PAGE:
Martyr's Lane, Baku
Martyr's Lane, Baku - monument to the a 1990 Uprising against Mother Russia

Mad Max Weirdness

The real joy of Baku is discovering its wacky hinterland; a Mad-Max landscape, stretching east into the Caspian on the Abseron peninsula, it’s a weird mixture of post-industrial waste - populated by nodding donkeys, disused factories and off-shore oil-rigs (the opening desolate scenes of Bond film The World Is Not Enough were shot here – and oddly compelling natural and man-made sights, the like of which you won’t see anywhere else in the world.

Where better to start than Qobustan –home to deeply strange mud volcanoes and a reserve of Stone- and Bronze-Age petroglyphs, some 60km or so south of Baku. Passing possibly the world’s least attractive beach on the way (Shixov), complete with an oil rig you could swim to, the mud volcanoes are located a few miles inland. Nothing short of astonishingly weird, the lunar scenery at the top of an otherwise unremarkable hill is characterized by ‘geological flatulence’, meaning that small volcano-like mounds cover the hilltop, gurgling, oozing, spitting and sometimes erupting thick, grey (cold) mud. The place is completely deserted, and most locals will have no idea what you are asking about if you want directions – just take a cab.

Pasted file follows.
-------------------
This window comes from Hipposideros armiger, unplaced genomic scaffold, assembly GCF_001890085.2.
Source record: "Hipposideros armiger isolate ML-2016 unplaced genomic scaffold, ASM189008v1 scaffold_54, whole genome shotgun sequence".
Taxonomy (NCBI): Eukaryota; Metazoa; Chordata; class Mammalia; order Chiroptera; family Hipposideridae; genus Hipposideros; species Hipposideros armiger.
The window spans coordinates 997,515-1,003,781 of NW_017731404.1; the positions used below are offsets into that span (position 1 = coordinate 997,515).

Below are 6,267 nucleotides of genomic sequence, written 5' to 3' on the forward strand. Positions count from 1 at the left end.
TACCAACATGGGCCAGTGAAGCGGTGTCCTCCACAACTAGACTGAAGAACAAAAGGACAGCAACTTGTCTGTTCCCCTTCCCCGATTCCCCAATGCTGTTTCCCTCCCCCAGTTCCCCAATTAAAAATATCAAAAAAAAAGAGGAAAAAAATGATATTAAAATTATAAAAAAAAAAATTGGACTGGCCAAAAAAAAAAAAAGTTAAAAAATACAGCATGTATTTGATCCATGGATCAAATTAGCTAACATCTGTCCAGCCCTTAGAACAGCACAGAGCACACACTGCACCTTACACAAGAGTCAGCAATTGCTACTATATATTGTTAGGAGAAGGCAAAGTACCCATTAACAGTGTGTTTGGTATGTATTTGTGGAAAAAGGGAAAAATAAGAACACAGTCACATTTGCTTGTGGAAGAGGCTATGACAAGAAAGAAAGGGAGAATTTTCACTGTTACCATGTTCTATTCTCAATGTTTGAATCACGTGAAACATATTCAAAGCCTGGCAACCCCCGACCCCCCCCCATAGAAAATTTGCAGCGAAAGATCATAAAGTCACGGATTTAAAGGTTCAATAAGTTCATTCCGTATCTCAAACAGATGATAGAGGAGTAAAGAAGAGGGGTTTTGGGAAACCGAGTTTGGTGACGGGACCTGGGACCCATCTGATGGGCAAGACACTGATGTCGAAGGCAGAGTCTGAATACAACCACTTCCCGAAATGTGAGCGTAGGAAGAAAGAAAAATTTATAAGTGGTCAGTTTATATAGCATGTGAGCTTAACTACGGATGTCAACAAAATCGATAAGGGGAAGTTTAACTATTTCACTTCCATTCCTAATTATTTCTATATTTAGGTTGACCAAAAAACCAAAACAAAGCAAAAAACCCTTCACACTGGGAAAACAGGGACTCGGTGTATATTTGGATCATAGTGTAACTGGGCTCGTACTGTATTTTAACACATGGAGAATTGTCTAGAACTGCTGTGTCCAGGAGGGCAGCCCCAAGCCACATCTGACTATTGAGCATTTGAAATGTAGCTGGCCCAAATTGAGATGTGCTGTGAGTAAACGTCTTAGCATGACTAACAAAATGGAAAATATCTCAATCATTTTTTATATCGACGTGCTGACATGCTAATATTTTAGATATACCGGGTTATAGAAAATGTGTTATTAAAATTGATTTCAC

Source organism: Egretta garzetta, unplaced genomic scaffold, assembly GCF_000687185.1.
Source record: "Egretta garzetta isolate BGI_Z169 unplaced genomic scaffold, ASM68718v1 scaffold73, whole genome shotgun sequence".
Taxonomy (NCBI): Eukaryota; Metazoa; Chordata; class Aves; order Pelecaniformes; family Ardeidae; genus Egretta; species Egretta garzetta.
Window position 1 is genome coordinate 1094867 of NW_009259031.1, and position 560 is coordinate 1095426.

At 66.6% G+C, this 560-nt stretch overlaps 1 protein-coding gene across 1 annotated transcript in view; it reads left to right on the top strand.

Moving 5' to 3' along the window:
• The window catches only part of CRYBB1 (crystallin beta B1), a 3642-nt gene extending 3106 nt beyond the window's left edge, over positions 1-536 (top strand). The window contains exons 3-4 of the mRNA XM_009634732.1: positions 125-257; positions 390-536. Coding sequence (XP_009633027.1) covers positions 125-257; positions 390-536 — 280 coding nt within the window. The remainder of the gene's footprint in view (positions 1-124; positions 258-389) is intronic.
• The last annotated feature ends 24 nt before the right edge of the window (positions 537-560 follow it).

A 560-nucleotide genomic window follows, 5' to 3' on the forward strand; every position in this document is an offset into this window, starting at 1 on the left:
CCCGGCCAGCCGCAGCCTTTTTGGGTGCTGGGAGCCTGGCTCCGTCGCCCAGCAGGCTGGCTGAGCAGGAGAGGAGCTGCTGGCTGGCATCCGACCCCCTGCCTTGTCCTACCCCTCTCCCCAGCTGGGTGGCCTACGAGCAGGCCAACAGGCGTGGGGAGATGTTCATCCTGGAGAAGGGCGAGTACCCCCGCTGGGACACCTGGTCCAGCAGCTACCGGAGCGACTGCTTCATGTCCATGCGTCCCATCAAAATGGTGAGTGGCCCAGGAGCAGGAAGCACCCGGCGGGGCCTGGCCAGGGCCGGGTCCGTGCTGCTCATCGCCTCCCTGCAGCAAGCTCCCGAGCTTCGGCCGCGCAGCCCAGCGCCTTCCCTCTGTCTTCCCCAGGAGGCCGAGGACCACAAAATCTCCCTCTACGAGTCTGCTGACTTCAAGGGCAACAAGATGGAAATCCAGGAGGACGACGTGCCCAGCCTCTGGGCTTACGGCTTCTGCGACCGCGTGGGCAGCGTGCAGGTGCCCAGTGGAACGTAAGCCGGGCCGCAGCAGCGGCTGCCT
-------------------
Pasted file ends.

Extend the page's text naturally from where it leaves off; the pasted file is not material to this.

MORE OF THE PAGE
Firing the Imagination

Whilst you are here, check out the petroglyphs nearby – cave engravings from 6000 years ago, when the shores of the Caspian stretched way inland, some 80m higher than now. On the subject of ancient forebears, a visit to the Atshegar Fire Temple is a must; a relic of the ancient fire-worshipping religion Zorastrianism, you are unlikely to see anything like it outside India, where the religion originated. Because of natural gas vents under the ground, the earth here used to breathe fire (the fire here is no longer natural), and a temple was built up by followers from the east. The very interesting adjoining museum includes models of its followers undergoing brutal self-mutilation. Yanar Dag (Fire Mountain), a little further east on the Abseron peninsula, once boasted countless natural gas flames – they were mentioned by Marco Polo in the 13th century – and is particularly vivid at night.

Events and Experiences